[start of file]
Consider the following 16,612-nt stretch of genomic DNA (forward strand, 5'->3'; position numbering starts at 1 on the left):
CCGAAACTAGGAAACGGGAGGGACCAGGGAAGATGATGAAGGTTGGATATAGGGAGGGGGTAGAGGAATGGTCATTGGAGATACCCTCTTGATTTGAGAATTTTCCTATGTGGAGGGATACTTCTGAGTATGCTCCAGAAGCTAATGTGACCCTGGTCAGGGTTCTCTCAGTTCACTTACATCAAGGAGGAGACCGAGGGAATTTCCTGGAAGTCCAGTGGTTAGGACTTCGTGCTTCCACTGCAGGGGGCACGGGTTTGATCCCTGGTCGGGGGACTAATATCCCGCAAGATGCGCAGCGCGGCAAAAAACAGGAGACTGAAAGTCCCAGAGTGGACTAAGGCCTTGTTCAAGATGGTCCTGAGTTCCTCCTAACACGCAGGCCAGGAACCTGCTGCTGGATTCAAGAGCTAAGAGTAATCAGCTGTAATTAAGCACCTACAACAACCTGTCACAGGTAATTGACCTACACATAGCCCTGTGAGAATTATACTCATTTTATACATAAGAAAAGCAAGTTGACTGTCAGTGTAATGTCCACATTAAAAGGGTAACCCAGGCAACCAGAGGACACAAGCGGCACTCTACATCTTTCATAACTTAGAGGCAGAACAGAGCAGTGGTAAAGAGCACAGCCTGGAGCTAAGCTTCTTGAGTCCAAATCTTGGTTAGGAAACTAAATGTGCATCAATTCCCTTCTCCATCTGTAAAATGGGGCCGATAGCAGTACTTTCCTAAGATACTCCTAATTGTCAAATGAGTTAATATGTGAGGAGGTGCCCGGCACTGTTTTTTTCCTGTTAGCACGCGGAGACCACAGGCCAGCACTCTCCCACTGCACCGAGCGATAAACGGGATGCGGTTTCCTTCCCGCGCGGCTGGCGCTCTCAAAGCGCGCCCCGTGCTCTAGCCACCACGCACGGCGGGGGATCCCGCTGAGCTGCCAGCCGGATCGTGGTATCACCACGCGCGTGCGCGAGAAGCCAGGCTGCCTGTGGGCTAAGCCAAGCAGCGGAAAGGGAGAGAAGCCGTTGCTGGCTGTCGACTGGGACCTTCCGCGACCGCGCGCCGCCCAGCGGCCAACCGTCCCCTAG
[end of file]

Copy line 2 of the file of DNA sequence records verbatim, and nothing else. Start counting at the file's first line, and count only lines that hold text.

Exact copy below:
CCGAAACTAGGAAACGGGAGGGACCAGGGAAGATGATGAAGGTTGGATATAGGGAGGGGGTAGAGGAATGGTCATTGGAGATACCCTCTTGATTTGAGAATTTTCCTATGTGGAGGGATACTTCTGAGTATGCTCCAGAAGCTAATGTGACCCTGGTCAGGGTTCTCTCAGTTCACTTACATCAAGGAGGAGACCGAGGGAATTTCCTGGAAGTCCAGTGGTTAGGACTTCGTGCTTCCACTGCAGGGGGCACGGGTTTGATCCCTGGTCGGGGGACTAATATCCCGCAAGATGCGCAGCGCGGCAAAAAACAGGAGACTGAAAGTCCCAGAGTGGACTAAGGCCTTGTTCAAGATGGTCCTGAGTTCCTCCTAACACGCAGGCCAGGAACCTGCTGCTGGATTCAAGAGCTAAGAGTAATCAGCTGTAATTAAGCACCTACAACAACCTGTCACAGGTAATTGACCTACACATAGCCCTGTGAGAATTATACTCATTTTATACATAAGAAAAGCAAGTTGACTGTCAGTGTAATGTCCACATTAAAAGGGTAACCCAGGCAACCAGAGGACACAAGCGGCACTCTACATCTTTCATAACTTAGAGGCAGAACAGAGCAGTGGTAAAGAGCACAGCCTGGAGCTAAGCTTCTTGAGTCCAAATCTTGGTTAGGAAACTAAATGTGCATCAATTCCCTTCTCCATCTGTAAAATGGGGCCGATAGCAGTACTTTCCTAAGATACTCCTAATTGTCAAATGAGTTAATATGTGAGGAGGTGCCCGGCACTGTTTTTTTCCTGTTAGCACGCGGAGACCACAGGCCAGCACTCTCCCACTGCACCGAGCGATAAACGGGATGCGGTTTCCTTCCCGCGCGGCTGGCGCTCTCAAAGCGCGCCCCGTGCTCTAGCCACCACGCACGGCGGGGGATCCCGCTGAGCTGCCAGCCGGATCGTGGTATCACCACGCGCGTGCGCGAGAAGCCAGGCTGCCTGTGGGCTAAGCCAAGCAGCGGAAAGGGAGAGAAGCCGTTGCTGGCTGTCGACTGGGACCTTCCGCGACCGCGCGCCGCCCAGCGGCCAACCGTCCCCTAG